Boston Rum Punch

Your cocktail calendar entry for: January
15
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Today we’re mixing the Boston Rum Punch as tribute to the Boston Molassacre.  That’s not a typo.  Astute readers may note that on March 5 we covered the Boston Massacre and the Stone Fence drink.  Today we’re concerned with the Boston Molassacre, when on January 15, 1919 a giant tank of molasses exploded.  It’s often known as the Great Molasses Flood or Boston Molasses Disaster, but we like the unconventional name.  The drink itself is easy to make; the Boston Rum Punch recipe contains only two ingredients.

The Boston Molasscre

This disaster occurred at the Purity Distilling Company in the North End neighborhood of Boston.  A storage tank holding 2.3 million gallons of molasses burst.  The tank was 50 feet tall and 90 feet in diameter, and when it let go the resultant flood of molasses unleashed a wave of molasses as high as 25 feet and moving at 35 miles per hour.  Buildings were swept off their foundations, a streetcar was tipped over and the streets for several blocks were flooded to a depth of 2 to 3 ft.

It was a sticky situation (we couldn’t resist saying that).  And a big mess.  The Boston Post wrote:

Molasses, waist deep, covered the street and swirled a bubbled about the wreckage…..Here and there struggled a form – whether it was animal or human being was impossible to tell.”

About 150 people were injured, 21 were killed and a number of horses met their demise.  There was speculation that the cause of the explosion was warm weather causing the molasses to ferment and expand, or that anarchists set off a bomb.  In the end, though it was just poor engineering that was to blame.

Cleanup took a long time.  Crews used salt water pumped by a fireboat and hundreds of people contributed to the cleanup effort.  Unfortunately, they tracked molasses everywhere – side streets, trains, you name it – and they said the entire town was sticky.  And smelled like molasses.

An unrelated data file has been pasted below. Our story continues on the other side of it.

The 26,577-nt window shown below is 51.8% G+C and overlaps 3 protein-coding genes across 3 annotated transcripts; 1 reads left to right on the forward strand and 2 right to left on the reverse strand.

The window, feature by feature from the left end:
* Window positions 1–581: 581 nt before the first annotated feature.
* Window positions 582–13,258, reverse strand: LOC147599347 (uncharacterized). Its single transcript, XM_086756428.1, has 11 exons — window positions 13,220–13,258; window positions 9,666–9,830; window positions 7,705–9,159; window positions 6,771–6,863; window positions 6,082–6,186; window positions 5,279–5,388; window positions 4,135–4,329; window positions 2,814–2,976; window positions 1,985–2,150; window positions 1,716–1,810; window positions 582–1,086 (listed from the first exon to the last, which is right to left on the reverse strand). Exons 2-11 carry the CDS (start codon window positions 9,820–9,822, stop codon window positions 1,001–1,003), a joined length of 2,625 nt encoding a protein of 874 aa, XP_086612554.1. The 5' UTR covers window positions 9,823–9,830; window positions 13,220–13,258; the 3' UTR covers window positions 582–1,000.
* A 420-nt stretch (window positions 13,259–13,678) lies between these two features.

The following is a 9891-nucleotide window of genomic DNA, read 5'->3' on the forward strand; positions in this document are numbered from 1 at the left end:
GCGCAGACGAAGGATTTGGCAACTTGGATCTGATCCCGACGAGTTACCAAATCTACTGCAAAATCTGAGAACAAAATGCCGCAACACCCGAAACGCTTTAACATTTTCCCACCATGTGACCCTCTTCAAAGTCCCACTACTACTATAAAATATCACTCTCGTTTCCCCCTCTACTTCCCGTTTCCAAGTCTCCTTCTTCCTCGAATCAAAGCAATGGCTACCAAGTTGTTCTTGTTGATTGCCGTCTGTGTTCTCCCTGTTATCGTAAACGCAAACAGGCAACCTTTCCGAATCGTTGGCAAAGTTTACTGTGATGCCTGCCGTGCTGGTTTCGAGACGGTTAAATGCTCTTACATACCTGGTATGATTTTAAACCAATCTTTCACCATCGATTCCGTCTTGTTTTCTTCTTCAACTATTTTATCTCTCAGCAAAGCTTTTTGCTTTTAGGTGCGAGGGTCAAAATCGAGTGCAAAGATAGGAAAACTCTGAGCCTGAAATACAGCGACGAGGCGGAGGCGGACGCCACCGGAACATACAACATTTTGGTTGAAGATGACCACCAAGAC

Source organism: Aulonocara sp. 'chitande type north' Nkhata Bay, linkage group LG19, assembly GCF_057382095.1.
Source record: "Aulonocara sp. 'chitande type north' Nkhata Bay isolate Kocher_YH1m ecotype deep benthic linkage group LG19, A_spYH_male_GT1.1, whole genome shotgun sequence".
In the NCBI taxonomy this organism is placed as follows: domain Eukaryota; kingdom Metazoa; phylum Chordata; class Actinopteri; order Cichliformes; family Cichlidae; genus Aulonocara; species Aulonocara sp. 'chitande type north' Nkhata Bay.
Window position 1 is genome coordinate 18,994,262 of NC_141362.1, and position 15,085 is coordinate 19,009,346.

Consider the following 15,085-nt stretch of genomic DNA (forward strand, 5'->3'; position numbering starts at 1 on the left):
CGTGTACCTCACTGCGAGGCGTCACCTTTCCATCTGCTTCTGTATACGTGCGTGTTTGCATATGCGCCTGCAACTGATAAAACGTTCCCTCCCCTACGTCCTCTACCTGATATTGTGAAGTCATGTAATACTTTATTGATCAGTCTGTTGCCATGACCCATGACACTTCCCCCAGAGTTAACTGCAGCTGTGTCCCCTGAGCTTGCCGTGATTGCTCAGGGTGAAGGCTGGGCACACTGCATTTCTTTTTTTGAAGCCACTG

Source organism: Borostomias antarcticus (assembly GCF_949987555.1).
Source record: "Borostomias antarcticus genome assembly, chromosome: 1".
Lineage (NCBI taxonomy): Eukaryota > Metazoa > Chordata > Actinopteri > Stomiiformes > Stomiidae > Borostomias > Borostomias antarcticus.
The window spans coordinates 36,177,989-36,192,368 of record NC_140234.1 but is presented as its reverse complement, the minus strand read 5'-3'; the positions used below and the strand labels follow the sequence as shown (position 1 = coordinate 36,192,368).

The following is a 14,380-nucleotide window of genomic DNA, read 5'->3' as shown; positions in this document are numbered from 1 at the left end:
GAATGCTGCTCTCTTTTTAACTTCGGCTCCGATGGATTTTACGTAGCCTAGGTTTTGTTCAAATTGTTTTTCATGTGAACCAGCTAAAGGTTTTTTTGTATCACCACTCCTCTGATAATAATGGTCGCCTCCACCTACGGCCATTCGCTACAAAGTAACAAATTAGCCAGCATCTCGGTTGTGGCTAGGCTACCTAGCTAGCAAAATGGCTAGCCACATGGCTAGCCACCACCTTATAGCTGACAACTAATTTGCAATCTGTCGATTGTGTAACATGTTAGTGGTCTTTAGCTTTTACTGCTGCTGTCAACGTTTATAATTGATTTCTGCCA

The Boston Rum Punch

You might think there are a lot of good cocktails either using molasses or closely tied to Boston.  That would be wrong.  Like it or not, the Ward 8 is really the only classic cocktail out of Boston.  It seems strange for a town full of universities, but that’s the way it is.

We’re not mixing the Ward 8 today as that drink has its own political history.  We’re saving it for another day.  Instead we turn to molasses as appropriate for the occasion.  And when we’re talking about molasses the natural conclusion is to turn to rum.

As we discussed with the Kingston Negroni, various rums use sugarcane juice, syrup or molasses.  Most rums are made from molasses and the differences are the result of how it’s distilled and how it’s mixed with things like dunder, the spent wash from the stills.

Inhabitants of colonial Boston favored rum.  Complex punches were common and Jamaican rum was the ingredient of choice.  Manufacturers set up shop there and produced thousands of gallons each year until Prohibition.  Today we simplify matters and turn to the Boston Rum Punch.  It’s basically a mix of Jamaican rum and lemonade.

Boston Rum Punch

Boston Rum Punch

An extremely simple drink with only two ingredients - rum and lemonade - we strongly encourage you to make your own lemonade rather than using prepackaged. Muddling the lemon peels with the sugar extracts the lemon oils and provides flavor without the sour element. While virtually any rum will work, we also encourage the use of Jamaican rum. That's not only because it was the type most favored in the colonial days but also because of the funk it's got from being created in pot stills.
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Equipment

  • Shaker
  • Muddler

Ingredients
  

  • 2 oz Rum Here we encourage the use of Jamaican rum, particularly Smith & Cross.
  • oz Fresh lemon juice
  • Sugar
  • Garnish: Orange slice and/or strawberry

Instructions
 

  • Use a vegetable peeler to remove the yellow peel from the lemon. Try to avoid the bitter white pith underneath.
  • Place lemon peel in a suitable glass or container and add sugar. The amount can vary according to personal taste.
  • Use muddler to grind together the sugar granules and lemon peel.
  • Add lemon juice.
  • Add water to make lemonade to your taste. Stir to dissolve sugar.
  • Add rum and lemonade to your trusty shaker.
  • Add ice and shake until frosty cold.
  • Pour unstrained into tall glass.
  • Garnish as you wish.
  • Drink.
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